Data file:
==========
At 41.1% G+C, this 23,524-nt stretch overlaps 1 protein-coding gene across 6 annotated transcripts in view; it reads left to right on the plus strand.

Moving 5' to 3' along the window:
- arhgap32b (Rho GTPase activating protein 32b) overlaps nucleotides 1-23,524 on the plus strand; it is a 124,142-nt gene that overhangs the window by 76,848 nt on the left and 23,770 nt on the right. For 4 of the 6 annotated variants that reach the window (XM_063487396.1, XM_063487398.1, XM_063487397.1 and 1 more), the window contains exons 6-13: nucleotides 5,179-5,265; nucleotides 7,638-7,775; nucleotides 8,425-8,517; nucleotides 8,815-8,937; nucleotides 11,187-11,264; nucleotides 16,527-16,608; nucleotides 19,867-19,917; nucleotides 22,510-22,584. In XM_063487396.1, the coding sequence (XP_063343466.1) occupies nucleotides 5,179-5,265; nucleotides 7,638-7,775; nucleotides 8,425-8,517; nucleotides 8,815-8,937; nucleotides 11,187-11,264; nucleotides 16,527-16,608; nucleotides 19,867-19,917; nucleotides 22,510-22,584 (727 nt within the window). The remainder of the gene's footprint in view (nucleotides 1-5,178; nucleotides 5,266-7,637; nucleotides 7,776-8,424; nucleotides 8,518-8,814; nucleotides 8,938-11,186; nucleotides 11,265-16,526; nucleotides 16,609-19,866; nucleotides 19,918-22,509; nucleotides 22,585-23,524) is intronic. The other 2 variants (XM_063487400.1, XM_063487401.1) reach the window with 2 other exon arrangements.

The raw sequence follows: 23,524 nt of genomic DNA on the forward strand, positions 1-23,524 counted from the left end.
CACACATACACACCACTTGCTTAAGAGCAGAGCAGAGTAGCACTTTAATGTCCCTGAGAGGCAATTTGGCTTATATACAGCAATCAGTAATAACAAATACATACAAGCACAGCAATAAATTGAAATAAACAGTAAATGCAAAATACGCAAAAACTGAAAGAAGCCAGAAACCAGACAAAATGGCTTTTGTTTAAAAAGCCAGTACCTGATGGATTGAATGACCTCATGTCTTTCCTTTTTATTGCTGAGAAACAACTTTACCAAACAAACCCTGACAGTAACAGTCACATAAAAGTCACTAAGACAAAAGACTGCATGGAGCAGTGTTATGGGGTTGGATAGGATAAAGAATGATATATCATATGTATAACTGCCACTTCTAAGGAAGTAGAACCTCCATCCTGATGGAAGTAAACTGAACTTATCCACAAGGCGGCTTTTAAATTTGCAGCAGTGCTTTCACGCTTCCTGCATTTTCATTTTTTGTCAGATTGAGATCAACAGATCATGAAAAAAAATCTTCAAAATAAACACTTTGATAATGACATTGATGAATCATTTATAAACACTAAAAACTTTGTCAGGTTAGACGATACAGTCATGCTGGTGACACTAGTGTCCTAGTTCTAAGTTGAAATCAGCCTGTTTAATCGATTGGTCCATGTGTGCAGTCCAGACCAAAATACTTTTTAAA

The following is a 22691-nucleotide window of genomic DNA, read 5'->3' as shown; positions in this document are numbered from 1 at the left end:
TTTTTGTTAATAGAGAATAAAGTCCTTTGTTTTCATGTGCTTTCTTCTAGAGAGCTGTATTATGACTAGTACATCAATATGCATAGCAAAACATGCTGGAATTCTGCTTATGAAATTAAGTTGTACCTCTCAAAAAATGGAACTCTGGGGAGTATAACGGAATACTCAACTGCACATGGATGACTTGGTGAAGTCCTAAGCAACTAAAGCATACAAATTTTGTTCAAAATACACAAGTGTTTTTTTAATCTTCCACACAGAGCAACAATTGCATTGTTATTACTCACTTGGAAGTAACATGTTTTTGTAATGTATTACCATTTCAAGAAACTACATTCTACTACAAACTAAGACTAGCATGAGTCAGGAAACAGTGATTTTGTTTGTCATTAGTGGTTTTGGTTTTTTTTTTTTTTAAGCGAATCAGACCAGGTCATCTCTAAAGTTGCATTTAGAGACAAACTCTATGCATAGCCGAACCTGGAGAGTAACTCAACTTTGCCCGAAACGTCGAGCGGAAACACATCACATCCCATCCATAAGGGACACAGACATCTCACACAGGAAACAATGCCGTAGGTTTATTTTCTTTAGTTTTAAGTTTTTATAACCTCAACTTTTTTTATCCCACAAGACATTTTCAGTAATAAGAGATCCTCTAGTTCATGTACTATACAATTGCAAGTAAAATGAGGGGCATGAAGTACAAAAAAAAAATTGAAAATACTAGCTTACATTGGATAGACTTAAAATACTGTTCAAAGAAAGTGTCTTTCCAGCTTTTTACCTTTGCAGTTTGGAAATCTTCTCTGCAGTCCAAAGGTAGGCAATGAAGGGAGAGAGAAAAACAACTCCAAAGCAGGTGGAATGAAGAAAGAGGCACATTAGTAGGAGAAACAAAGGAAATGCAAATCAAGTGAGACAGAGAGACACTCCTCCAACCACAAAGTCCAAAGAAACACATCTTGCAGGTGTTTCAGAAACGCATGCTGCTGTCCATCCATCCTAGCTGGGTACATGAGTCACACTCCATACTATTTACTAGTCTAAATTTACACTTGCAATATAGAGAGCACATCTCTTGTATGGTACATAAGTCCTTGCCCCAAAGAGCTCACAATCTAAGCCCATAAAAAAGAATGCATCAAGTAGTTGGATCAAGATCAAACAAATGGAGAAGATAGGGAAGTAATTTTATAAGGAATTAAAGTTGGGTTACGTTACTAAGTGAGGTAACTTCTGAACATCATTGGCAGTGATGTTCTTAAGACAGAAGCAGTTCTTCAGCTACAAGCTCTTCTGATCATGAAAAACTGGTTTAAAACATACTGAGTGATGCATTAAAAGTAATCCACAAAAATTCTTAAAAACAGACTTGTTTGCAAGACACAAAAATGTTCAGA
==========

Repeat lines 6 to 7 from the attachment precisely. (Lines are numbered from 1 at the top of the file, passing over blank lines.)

The following is a 22691-nucleotide window of genomic DNA, read 5'->3' as shown; positions in this document are numbered from 1 at the left end:
TTTTTGTTAATAGAGAATAAAGTCCTTTGTTTTCATGTGCTTTCTTCTAGAGAGCTGTATTATGACTAGTACATCAATATGCATAGCAAAACATGCTGGAATTCTGCTTATGAAATTAAGTTGTACCTCTCAAAAAATGGAACTCTGGGGAGTATAACGGAATACTCAACTGCACATGGATGACTTGGTGAAGTCCTAAGCAACTAAAGCATACAAATTTTGTTCAAAATACACAAGTGTTTTTTTAATCTTCCACACAGAGCAACAATTGCATTGTTATTACTCACTTGGAAGTAACATGTTTTTGTAATGTATTACCATTTCAAGAAACTACATTCTACTACAAACTAAGACTAGCATGAGTCAGGAAACAGTGATTTTGTTTGTCATTAGTGGTTTTGGTTTTTTTTTTTTTTAAGCGAATCAGACCAGGTCATCTCTAAAGTTGCATTTAGAGACAAACTCTATGCATAGCCGAACCTGGAGAGTAACTCAACTTTGCCCGAAACGTCGAGCGGAAACACATCACATCCCATCCATAAGGGACACAGACATCTCACACAGGAAACAATGCCGTAGGTTTATTTTCTTTAGTTTTAAGTTTTTATAACCTCAACTTTTTTTATCCCACAAGACATTTTCAGTAATAAGAGATCCTCTAGTTCATGTACTATACAATTGCAAGTAAAATGAGGGGCATGAAGTACAAAAAAAAAATTGAAAATACTAGCTTACATTGGATAGACTTAAAATACTGTTCAAAGAAAGTGTCTTTCCAGCTTTTTACCTTTGCAGTTTGGAAATCTTCTCTGCAGTCCAAAGGTAGGCAATGAAGGGAGAGAGAAAAACAACTCCAAAGCAGGTGGAATGAAGAAAGAGGCACATTAGTAGGAGAAACAAAGGAAATGCAAATCAAGTGAGACAGAGAGACACTCCTCCAACCACAAAGTCCAAAGAAACACATCTTGCAGGTGTTTCAGAAACGCATGCTGCTGTCCATCCATCCTAGCTGGGTACATGAGTCACACTCCATACTATTTACTAGTCTAAATTTACACTTGCAATATAGAGAGCACATCTCTTGTATGGTACATAAGTCCTTGCCCCAAAGAGCTCACAATCTAAGCCCATAAAAAAGAATGCATCAAGTAGTTGGATCAAGATCAAACAAATGGAGAAGATAGGGAAGTAATTTTATAAGGAATTAAAGTTGGGTTACGTTACTAAGTGAGGTAACTTCTGAACATCATTGGCAGTGATGTTCTTAAGACAGAAGCAGTTCTTCAGCTACAAGCTCTTCTGATCATGAAAAACTGGTTTAAAACATACTGAGTGATGCATTAAAAGTAATCCACAAAAATTCTTAAAAACAGACTTGTTTGCAAGACACAAAAATGTTCAGA